Does the ax raise itself above him who swings it, or the saw boast against him who uses it? As if a rod were to wield him who lifts it up or a club brandish him who is not wood! Therefore, the Lord, the Lord Almighty, will send a wasting disease upon his sturdy warriors....
Bottom line: God doesn't like braggarts and often rectifies situations that get a little over-the-top with men claiming the place of God.
The final section of this chapter is helpfully entitled in my NIV translation, "The Remnant of Israel."
The early Christian church understood that the story of Israel set up a pattern for their own path. The remnant in Isaiah 10 refer to the survivors of this nightmare of an Assyrian invasion and assurance that while a pruning would be occurring, His people will still continue. The implication for the Christian church is the doctrine of the remnant.
Pastor and writer A.W. Tozer explains it like this:
Remnant means a small fragment, a surviving trace...This was true among the nations before Abraham; it was true of Israel after Abraham; and it is true of the Church since Pentecost. I am alarmed because it has been true since Pentecost that such a vast number of people who call themselves Christians--the overwhelming majority--are nominal, and only a remnant is saved.
Rather than being a depressing doctrine, I view it as a challenging and encouraging one. Challenging because it is a good reminder to not be complacent about one's faith and self-righteous about one's righteousness. Galatians 6:4 says,
Each one should test their own actions. Then they can take pride in themselves alone, without comparing themselves to someone else...
The doctrine is encouraging because at different timepoints in history, it gets pretty discouraging to look around at the world and feel great dismay at the behavior of Christians. The Crusades, the Inquisition...these haven't, uh, aged well. We are arguably in another timepoint where Christians are generally not seen as a group that others admire. This present view has been a long time in the making. It can be encouraging to remember that just calling oneself a Christian does not make oneself so. If it feels like you're the only one you know who cares about what the individuals in the Bible care about, history shows us time and time again that you are not alone...you're just likely in the minority among those sitting in some pews. So much for the "Moral" Majority.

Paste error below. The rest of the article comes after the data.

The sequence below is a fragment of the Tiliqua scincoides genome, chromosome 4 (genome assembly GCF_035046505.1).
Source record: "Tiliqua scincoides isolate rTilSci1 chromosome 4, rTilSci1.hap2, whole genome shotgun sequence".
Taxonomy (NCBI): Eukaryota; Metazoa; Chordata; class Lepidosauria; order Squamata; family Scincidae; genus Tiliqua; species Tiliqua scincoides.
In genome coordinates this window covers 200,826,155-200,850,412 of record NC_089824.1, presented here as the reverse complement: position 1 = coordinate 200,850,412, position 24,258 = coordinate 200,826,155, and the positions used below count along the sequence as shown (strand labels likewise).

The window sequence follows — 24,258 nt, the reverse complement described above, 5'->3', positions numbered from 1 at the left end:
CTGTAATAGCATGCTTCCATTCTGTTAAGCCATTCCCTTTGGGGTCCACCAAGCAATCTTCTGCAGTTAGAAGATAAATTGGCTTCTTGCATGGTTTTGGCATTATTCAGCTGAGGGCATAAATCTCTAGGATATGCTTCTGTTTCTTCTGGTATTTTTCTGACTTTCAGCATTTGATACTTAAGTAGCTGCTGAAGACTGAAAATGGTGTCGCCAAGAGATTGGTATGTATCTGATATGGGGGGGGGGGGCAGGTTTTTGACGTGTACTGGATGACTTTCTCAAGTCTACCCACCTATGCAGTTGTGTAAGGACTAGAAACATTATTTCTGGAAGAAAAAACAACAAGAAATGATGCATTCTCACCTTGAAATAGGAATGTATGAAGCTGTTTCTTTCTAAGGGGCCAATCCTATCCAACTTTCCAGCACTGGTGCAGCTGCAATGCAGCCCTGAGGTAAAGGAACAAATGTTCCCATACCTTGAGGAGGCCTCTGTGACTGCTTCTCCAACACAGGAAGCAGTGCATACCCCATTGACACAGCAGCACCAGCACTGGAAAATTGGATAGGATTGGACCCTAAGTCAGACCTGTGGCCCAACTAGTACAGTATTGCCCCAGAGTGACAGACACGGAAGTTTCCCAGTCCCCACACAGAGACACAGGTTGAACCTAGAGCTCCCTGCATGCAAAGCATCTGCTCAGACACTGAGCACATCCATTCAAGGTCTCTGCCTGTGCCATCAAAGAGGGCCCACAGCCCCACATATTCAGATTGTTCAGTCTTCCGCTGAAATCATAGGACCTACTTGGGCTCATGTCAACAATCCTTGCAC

David Kinnaman and Gabe Lyons published the book, "UnChristian,"in 2007 based on survey research conducted with 16-29 year-olds at that time. Results indicated that 87% viewed Christians as being hypocritical and 75% said they were too involved in politics. Half of young evangelical Christians at that time said that adult Christians were judgmental, hypocritical, and too involved in politics.
We can quibble over the fairness of these views. However, it would have been good to have heeded these warnings back in 2007. Rather than judging those outside the Christian fold, it would have been better to apply appropriate judgement within. I Corinthians 5:12 says,
What business is it of mine to judge those outside the church? Are you not to judge those inside? God will judge those outside. "Expel the wicked man from among you."
Let's close with a section from Tozer again:
We say, "Go down to the corner where men in half-lighted rooms sit and slurp beer; go down there, oh ye with the destroying weapon in your hand. God says, "Begin at the steps of my church. Begin with my sanctuary."
We say, "Go to the church where the pastor denies the Bible and has nothing to preach but poetry." God says, "Begin at my sanctuary." ...
I cannot stop people from doing what they are doing, but at least I can grieve because they will not stop; and I am going to do that. I am going to let my tears water the footsteps of those who go astray. And when the churches will not come back to the New Testament and worship the Lord our God in the beauty of holiness if I cannot make them do it or persuade them to do it in this awful hour of crisis, at least I can weep because they will not come. And I can sigh if I cannot weep.
*Readers, if you have other organizations that you know of that are working against human trafficking, or know of some that tackle other items on Isaiah's list, please feel free to post in the comments on this page.